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Author Topic: Other Pollinators  (Read 1440 times)
MrILoveTheAnts
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« on: June 10, 2007, 11:46:29 PM »

How much emphases do you put on plants that Bees might not like but Butterflies and Hummingbirds might. Bumble bees too. The way I see it, some of these other pollinators are attracted by different plants but also enjoy plants your bees will too. Honey Bees aren't working these flowers all the time so why not help out the plants by including other pollinators?

Discuss.
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Michael Bush
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« Reply #1 on: June 11, 2007, 05:05:56 AM »

Red clover is one of those.  The bumble bees love it.  The bees could care less.
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Michael Bush
My website:  bushfarms.com/bees.htm
My book:  ThePracticalBeekeeper.com
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"Everything works if you let it."--Rick Nielsen
MarkR
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« Reply #2 on: June 11, 2007, 09:30:48 AM »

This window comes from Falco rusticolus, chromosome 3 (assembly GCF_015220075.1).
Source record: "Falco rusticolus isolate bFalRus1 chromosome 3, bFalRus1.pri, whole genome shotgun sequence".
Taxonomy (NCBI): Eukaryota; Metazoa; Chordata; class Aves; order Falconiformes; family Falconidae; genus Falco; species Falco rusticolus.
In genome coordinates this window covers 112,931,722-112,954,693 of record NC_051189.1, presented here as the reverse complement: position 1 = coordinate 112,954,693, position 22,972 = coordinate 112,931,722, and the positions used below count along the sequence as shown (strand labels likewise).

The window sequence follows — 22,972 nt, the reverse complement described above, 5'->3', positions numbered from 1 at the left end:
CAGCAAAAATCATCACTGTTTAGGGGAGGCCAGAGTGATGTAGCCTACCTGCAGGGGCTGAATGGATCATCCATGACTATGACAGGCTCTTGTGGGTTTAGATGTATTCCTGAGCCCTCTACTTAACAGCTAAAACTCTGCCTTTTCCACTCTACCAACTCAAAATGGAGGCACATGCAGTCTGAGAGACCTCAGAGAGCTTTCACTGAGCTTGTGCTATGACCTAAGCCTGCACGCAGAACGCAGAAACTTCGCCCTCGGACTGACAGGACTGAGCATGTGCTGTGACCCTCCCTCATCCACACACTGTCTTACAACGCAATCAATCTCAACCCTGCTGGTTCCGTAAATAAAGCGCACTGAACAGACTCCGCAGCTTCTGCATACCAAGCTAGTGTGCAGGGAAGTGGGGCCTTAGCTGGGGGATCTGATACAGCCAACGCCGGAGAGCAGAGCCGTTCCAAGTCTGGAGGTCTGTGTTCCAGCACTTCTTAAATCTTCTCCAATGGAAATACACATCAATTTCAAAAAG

Our lavender seems to attract everything.

Mark
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Cindi
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« Reply #3 on: June 11, 2007, 09:48:40 AM »

I wonder what my bees are up to.  We are finishing up the raspberry flowering.  I have looked and looked and looked.  I have not yet to see a honeybee on them.  It is the bumblebees and syrphid flies.  I was really quite shocked.  There must be other crops the bees are after.

I have many things that "other pollinators" and bumblebees love that the honeybees don't care a hoot about.  Yes, the big clover, columbine, comfrey, I grow these en masse, I figure the more the bumblebees have to forage on, the more the bees will have to forage on that the bumblees like too.

My borage and phacelia are beginning to open their flowers, they will be continuing to bloom all summer long.  Setting seed that germinates and carries on the blooming period.  These are extremely high nectar/pollen producing plants and all pollinators love these plants to death.  The anise hyssop should be coming into flower in mid July.  I have the annual anise and the perennial, two totally looking different plants.  I will post pictures when they come into bloom.  Bring on the plants for our pollinators!!!!  Have a wonderful day.  Cindi